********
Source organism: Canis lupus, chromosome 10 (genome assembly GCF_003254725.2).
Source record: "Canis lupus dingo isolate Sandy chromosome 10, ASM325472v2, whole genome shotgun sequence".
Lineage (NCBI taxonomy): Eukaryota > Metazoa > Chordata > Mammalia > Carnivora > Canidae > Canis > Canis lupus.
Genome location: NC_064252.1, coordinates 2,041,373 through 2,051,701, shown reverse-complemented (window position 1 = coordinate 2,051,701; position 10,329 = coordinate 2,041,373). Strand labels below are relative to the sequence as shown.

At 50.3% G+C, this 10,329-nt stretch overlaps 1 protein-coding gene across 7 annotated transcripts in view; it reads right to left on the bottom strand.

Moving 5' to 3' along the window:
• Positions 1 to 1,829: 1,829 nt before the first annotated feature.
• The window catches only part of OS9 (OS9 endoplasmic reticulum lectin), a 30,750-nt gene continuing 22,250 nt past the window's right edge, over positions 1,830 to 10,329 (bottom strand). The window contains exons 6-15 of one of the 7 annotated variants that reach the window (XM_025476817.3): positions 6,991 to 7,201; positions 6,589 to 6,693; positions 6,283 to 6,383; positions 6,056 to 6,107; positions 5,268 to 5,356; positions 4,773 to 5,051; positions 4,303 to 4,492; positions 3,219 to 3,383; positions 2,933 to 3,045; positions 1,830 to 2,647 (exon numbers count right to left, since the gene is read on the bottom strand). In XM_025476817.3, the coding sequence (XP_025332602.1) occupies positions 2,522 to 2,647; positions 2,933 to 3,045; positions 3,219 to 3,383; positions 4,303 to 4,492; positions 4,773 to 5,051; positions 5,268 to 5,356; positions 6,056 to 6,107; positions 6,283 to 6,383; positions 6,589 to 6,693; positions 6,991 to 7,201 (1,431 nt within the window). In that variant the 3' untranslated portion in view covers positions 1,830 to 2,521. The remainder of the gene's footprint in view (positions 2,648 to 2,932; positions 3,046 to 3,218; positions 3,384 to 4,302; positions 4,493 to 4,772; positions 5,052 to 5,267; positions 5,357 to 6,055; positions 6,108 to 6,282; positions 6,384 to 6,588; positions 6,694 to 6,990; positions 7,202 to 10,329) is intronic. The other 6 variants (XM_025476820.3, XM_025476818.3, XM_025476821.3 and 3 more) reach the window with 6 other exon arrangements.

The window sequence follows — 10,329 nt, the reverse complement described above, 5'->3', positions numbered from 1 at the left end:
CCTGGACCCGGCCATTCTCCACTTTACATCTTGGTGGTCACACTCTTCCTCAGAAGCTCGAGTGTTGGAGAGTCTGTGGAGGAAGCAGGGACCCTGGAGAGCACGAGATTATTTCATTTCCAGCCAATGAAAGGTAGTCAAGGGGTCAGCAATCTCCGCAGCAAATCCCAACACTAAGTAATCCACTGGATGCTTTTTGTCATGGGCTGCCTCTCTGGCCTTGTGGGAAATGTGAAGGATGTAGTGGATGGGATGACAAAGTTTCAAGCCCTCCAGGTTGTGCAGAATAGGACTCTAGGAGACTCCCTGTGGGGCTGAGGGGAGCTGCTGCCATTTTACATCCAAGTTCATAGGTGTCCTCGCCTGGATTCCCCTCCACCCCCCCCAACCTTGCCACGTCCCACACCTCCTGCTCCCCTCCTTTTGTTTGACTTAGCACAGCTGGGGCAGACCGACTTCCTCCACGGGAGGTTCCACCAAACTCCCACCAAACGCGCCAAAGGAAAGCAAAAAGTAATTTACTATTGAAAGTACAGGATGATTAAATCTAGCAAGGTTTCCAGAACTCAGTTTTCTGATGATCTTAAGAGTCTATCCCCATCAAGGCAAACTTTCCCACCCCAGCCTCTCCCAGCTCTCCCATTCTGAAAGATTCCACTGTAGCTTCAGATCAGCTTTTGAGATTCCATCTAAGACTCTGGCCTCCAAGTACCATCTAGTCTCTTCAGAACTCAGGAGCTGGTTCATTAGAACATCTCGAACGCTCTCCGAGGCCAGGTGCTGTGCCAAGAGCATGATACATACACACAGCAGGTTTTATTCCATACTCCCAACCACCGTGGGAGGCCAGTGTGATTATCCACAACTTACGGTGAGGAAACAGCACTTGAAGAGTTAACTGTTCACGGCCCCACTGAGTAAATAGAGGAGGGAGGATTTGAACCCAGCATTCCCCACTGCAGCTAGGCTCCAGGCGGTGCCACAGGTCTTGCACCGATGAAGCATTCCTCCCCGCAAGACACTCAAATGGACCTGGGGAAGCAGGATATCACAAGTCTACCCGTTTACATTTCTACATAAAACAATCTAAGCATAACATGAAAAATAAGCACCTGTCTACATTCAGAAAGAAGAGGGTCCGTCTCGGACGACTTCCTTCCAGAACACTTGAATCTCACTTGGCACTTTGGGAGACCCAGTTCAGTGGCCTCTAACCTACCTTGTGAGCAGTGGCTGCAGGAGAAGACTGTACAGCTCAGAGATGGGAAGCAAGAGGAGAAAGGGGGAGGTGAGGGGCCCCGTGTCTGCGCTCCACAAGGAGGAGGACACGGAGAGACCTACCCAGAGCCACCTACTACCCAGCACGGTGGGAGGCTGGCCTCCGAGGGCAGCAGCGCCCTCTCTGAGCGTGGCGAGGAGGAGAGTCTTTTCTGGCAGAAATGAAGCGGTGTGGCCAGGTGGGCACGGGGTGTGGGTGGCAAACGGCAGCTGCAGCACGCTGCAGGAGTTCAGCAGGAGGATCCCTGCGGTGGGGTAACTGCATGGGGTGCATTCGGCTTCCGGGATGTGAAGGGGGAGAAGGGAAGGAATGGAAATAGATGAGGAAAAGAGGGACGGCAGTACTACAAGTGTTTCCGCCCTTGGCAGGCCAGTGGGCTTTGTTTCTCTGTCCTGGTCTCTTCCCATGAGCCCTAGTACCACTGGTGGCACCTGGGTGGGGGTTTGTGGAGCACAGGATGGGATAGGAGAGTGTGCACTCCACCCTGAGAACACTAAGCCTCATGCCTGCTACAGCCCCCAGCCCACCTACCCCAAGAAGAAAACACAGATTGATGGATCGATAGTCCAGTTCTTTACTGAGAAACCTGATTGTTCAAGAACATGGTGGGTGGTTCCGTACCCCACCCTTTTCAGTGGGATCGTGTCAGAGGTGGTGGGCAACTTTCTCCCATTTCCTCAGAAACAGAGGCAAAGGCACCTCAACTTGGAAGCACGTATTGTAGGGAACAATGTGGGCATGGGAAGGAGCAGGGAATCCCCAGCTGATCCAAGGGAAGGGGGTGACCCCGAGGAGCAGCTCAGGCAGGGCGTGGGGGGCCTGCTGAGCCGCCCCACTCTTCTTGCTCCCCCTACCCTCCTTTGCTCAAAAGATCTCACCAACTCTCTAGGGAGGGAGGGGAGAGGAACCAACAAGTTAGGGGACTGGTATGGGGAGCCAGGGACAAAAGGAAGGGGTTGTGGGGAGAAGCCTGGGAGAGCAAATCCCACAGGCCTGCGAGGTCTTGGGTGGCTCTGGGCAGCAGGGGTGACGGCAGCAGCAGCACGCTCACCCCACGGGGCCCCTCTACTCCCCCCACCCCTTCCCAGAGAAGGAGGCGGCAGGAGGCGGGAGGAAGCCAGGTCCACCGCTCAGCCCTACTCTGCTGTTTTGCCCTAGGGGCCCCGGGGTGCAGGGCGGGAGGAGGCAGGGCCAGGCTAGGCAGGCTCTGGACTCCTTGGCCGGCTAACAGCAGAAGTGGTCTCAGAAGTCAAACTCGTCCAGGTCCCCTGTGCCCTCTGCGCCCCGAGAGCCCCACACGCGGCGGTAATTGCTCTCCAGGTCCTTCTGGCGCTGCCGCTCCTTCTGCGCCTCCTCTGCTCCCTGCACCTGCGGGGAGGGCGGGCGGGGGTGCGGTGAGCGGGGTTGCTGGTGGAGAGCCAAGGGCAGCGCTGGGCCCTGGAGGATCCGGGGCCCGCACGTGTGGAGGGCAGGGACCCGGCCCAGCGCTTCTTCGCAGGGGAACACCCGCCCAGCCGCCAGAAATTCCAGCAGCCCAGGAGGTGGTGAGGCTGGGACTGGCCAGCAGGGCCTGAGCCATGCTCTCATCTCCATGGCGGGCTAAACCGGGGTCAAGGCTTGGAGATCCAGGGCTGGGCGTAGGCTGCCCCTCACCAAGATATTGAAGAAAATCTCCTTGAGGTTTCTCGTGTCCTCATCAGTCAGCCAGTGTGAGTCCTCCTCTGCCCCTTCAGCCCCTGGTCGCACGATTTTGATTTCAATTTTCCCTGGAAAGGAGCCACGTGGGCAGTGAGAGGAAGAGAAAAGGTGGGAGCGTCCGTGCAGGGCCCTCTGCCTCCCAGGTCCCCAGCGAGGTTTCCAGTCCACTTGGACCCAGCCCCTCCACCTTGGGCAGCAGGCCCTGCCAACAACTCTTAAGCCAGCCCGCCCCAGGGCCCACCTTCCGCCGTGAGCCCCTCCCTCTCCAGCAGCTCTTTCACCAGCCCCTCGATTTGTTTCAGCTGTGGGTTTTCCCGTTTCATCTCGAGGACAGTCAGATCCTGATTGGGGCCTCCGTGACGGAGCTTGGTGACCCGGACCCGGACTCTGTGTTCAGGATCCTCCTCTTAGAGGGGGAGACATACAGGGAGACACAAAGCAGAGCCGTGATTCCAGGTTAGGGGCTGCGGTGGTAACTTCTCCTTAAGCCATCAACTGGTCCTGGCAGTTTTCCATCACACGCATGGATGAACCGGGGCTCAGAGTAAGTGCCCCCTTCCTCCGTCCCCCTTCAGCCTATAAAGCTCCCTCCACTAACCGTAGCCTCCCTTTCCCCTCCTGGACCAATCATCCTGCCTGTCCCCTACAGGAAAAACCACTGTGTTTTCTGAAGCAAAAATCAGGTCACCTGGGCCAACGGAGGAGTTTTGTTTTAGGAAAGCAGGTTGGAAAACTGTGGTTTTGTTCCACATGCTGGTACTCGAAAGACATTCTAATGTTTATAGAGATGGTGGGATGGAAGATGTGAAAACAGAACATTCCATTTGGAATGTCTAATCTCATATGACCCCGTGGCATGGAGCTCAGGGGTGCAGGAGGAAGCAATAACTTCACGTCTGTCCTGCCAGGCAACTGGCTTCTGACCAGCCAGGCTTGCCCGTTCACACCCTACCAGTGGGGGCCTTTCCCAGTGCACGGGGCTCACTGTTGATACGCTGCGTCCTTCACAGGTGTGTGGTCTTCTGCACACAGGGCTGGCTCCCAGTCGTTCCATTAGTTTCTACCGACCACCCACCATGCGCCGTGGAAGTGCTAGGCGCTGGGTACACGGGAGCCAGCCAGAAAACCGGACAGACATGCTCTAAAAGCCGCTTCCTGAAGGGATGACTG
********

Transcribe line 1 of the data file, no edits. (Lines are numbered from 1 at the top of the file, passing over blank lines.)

Source organism: Canis lupus, chromosome 10 (genome assembly GCF_003254725.2).